Acting as a Real Estate Planning Manager, Jaime leads several Homewise teams on the entitlements, acquisitions, and designs for future community projects, sometimes 25 at a time. Her favorite part of her role is getting to be involved in all the different phases, such as working with the different agencies and independent units, as well as touching various realms of the development process.

One of Jaime’s proudest moments as a planner was when there was a groundbreaking for an infill project of 16 townhomes in Downtown Albuquerque, the neighborhood where she grew up in. “It was a really amazing coming together of all these different influences throughout the state to recognize Homewise as making an investment in Downtown Albuquerque, especially as it relates to affordable housing… and bringing in more housing units to Downtown Albuquerque.”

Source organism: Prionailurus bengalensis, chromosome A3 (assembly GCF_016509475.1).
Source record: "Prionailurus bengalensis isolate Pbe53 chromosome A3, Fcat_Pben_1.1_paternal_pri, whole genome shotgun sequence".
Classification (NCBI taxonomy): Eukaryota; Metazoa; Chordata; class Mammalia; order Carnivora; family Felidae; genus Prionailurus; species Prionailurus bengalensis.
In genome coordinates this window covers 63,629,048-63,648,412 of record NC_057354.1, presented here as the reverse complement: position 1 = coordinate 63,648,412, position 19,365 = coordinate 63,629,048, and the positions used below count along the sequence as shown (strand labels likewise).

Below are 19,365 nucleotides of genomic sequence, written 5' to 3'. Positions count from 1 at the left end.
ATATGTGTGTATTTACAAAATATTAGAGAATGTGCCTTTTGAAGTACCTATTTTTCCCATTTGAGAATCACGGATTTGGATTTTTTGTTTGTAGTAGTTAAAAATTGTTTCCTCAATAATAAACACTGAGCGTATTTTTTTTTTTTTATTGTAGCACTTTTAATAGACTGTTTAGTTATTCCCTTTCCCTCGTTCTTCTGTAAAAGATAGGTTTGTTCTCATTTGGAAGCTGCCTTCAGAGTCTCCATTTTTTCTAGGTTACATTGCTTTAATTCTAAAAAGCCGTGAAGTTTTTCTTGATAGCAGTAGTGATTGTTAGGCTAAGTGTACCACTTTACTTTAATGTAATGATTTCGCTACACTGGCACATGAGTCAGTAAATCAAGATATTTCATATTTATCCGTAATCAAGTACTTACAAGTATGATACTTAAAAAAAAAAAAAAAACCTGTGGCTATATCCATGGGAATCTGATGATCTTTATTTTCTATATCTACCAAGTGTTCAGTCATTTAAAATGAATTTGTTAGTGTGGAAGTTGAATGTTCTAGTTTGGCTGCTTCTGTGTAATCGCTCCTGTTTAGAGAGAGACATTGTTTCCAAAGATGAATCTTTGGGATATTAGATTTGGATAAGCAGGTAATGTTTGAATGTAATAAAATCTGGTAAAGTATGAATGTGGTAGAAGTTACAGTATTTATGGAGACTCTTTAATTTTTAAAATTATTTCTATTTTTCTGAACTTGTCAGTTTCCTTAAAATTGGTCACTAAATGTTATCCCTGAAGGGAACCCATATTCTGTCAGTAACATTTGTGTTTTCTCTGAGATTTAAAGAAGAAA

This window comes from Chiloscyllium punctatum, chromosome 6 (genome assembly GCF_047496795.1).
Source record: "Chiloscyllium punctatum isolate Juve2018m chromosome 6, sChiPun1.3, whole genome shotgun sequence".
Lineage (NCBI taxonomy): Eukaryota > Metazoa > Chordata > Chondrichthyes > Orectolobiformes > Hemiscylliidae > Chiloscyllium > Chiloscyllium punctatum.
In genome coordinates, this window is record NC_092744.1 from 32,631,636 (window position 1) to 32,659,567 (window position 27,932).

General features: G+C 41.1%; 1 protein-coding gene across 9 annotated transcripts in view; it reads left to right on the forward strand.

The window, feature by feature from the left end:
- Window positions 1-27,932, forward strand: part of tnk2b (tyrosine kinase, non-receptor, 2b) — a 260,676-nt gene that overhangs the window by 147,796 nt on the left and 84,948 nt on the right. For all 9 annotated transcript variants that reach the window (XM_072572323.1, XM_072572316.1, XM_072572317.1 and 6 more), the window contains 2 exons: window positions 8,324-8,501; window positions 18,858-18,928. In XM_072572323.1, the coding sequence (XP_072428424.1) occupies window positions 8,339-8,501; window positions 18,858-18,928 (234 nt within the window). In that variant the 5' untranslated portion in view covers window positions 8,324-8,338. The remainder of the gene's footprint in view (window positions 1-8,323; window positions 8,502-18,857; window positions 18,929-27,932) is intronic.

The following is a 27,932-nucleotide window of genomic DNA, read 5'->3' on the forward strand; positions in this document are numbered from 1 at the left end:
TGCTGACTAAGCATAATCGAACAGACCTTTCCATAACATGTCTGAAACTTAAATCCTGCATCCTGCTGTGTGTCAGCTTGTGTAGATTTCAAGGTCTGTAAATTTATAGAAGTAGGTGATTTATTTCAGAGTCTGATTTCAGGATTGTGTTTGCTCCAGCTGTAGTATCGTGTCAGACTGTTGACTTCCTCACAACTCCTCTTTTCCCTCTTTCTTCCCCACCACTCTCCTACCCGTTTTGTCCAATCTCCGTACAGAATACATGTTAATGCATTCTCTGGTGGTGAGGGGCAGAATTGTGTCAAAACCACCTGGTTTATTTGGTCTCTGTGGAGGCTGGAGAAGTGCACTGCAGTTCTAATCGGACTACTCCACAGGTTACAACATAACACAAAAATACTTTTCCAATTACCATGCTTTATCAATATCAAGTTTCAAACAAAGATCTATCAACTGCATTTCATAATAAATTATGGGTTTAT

Jaime feels indebted to Cal Poly, as well as extremely lucky to be able to bring the skills she learned from her experiences there to her hometown where she not only can connect to her own roots, but also be able to really understand the people and help in the neighborhoods where it matters most.

When asked about her time at Cal Poly, Jaime promptly noted that “I would not be where I am today without having the experiences I had at Cal Poly. I loved my studios and the hands-on experience working with communities there… The learn by doing mantra of Cal Poly is not just a mantra, it is really a way of life and I owe so much of my abilities to that way of life… The internship I got and then went on to work full time with in SLO, Lisa Wise Consulting, really gave me my foot in the door and introduced me to what professional level planning is really about. It’s so much more than the experience you can get in the classroom. The reason why Cal Poly pushes so hard on learn by doing is because real life experience is taught outside of the classroom.” Jaime went on to joke that, “dedicating long hours in the computer lab definitely prepared me for the real world too!”